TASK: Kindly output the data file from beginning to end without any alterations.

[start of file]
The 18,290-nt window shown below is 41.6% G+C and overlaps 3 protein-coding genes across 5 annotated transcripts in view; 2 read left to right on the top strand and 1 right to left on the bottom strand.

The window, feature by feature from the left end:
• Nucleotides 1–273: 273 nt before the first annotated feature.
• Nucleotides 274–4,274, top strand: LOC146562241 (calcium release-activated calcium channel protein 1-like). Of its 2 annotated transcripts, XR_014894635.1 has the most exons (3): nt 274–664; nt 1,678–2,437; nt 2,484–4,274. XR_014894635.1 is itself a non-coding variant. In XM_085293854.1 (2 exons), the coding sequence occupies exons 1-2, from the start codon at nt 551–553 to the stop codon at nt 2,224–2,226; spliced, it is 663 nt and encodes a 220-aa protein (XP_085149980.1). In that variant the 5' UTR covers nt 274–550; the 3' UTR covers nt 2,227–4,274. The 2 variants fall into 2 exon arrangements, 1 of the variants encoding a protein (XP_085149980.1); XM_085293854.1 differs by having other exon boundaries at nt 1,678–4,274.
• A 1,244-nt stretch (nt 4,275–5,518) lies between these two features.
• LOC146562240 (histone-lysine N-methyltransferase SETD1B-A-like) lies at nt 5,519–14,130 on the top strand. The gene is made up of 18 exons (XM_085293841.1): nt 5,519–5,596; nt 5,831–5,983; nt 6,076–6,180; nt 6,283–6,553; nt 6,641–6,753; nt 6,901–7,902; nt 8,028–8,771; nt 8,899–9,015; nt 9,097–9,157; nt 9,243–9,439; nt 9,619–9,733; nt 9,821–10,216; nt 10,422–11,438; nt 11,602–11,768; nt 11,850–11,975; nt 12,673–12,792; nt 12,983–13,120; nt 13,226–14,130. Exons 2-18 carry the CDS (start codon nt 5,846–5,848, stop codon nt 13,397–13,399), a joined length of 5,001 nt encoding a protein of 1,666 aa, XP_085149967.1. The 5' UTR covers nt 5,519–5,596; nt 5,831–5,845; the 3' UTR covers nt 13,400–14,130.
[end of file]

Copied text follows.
The 18,290-nt window shown below is 41.6% G+C and overlaps 3 protein-coding genes across 5 annotated transcripts in view; 2 read left to right on the top strand and 1 right to left on the bottom strand.

The window, feature by feature from the left end:
• Nucleotides 1–273: 273 nt before the first annotated feature.
• Nucleotides 274–4,274, top strand: LOC146562241 (calcium release-activated calcium channel protein 1-like). Of its 2 annotated transcripts, XR_014894635.1 has the most exons (3): nt 274–664; nt 1,678–2,437; nt 2,484–4,274. XR_014894635.1 is itself a non-coding variant. In XM_085293854.1 (2 exons), the coding sequence occupies exons 1-2, from the start codon at nt 551–553 to the stop codon at nt 2,224–2,226; spliced, it is 663 nt and encodes a 220-aa protein (XP_085149980.1). In that variant the 5' UTR covers nt 274–550; the 3' UTR covers nt 2,227–4,274. The 2 variants fall into 2 exon arrangements, 1 of the variants encoding a protein (XP_085149980.1); XM_085293854.1 differs by having other exon boundaries at nt 1,678–4,274.
• A 1,244-nt stretch (nt 4,275–5,518) lies between these two features.
• LOC146562240 (histone-lysine N-methyltransferase SETD1B-A-like) lies at nt 5,519–14,130 on the top strand. The gene is made up of 18 exons (XM_085293841.1): nt 5,519–5,596; nt 5,831–5,983; nt 6,076–6,180; nt 6,283–6,553; nt 6,641–6,753; nt 6,901–7,902; nt 8,028–8,771; nt 8,899–9,015; nt 9,097–9,157; nt 9,243–9,439; nt 9,619–9,733; nt 9,821–10,216; nt 10,422–11,438; nt 11,602–11,768; nt 11,850–11,975; nt 12,673–12,792; nt 12,983–13,120; nt 13,226–14,130. Exons 2-18 carry the CDS (start codon nt 5,846–5,848, stop codon nt 13,397–13,399), a joined length of 5,001 nt encoding a protein of 1,666 aa, XP_085149967.1. The 5' UTR covers nt 5,519–5,596; nt 5,831–5,845; the 3' UTR covers nt 13,400–14,130.